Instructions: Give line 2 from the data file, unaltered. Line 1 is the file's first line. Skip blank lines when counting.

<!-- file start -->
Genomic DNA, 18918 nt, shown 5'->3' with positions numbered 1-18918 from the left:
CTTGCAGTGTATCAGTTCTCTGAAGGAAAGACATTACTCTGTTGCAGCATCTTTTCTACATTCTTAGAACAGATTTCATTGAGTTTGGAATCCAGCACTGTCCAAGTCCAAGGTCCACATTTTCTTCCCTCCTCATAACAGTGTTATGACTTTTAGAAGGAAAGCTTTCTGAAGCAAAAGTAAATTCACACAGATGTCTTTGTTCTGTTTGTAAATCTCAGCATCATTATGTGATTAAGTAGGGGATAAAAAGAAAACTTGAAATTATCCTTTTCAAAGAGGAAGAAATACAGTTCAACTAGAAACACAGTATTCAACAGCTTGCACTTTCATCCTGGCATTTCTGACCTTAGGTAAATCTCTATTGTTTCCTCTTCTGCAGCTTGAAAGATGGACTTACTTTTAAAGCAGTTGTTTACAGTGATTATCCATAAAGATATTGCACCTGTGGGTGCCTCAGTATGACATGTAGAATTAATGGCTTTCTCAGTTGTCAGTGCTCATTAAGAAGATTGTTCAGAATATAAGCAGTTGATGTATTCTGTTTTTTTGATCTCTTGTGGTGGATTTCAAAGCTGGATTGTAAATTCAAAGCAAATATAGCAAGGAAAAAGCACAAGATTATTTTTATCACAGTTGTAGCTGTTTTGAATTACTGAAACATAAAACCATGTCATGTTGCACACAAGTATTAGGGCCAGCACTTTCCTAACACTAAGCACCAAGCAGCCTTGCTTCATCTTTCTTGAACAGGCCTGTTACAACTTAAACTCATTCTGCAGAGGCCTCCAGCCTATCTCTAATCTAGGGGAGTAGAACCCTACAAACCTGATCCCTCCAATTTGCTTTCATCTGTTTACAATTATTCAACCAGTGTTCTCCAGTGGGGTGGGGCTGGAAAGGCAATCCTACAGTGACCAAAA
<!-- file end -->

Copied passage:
CTTGCAGTGTATCAGTTCTCTGAAGGAAAGACATTACTCTGTTGCAGCATCTTTTCTACATTCTTAGAACAGATTTCATTGAGTTTGGAATCCAGCACTGTCCAAGTCCAAGGTCCACATTTTCTTCCCTCCTCATAACAGTGTTATGACTTTTAGAAGGAAAGCTTTCTGAAGCAAAAGTAAATTCACACAGATGTCTTTGTTCTGTTTGTAAATCTCAGCATCATTATGTGATTAAGTAGGGGATAAAAAGAAAACTTGAAATTATCCTTTTCAAAGAGGAAGAAATACAGTTCAACTAGAAACACAGTATTCAACAGCTTGCACTTTCATCCTGGCATTTCTGACCTTAGGTAAATCTCTATTGTTTCCTCTTCTGCAGCTTGAAAGATGGACTTACTTTTAAAGCAGTTGTTTACAGTGATTATCCATAAAGATATTGCACCTGTGGGTGCCTCAGTATGACATGTAGAATTAATGGCTTTCTCAGTTGTCAGTGCTCATTAAGAAGATTGTTCAGAATATAAGCAGTTGATGTATTCTGTTTTTTTGATCTCTTGTGGTGGATTTCAAAGCTGGATTGTAAATTCAAAGCAAATATAGCAAGGAAAAAGCACAAGATTATTTTTATCACAGTTGTAGCTGTTTTGAATTACTGAAACATAAAACCATGTCATGTTGCACACAAGTATTAGGGCCAGCACTTTCCTAACACTAAGCACCAAGCAGCCTTGCTTCATCTTTCTTGAACAGGCCTGTTACAACTTAAACTCATTCTGCAGAGGCCTCCAGCCTATCTCTAATCTAGGGGAGTAGAACCCTACAAACCTGATCCCTCCAATTTGCTTTCATCTGTTTACAATTATTCAACCAGTGTTCTCCAGTGGGGTGGGGCTGGAAAGGCAATCCTACAGTGACCAAAA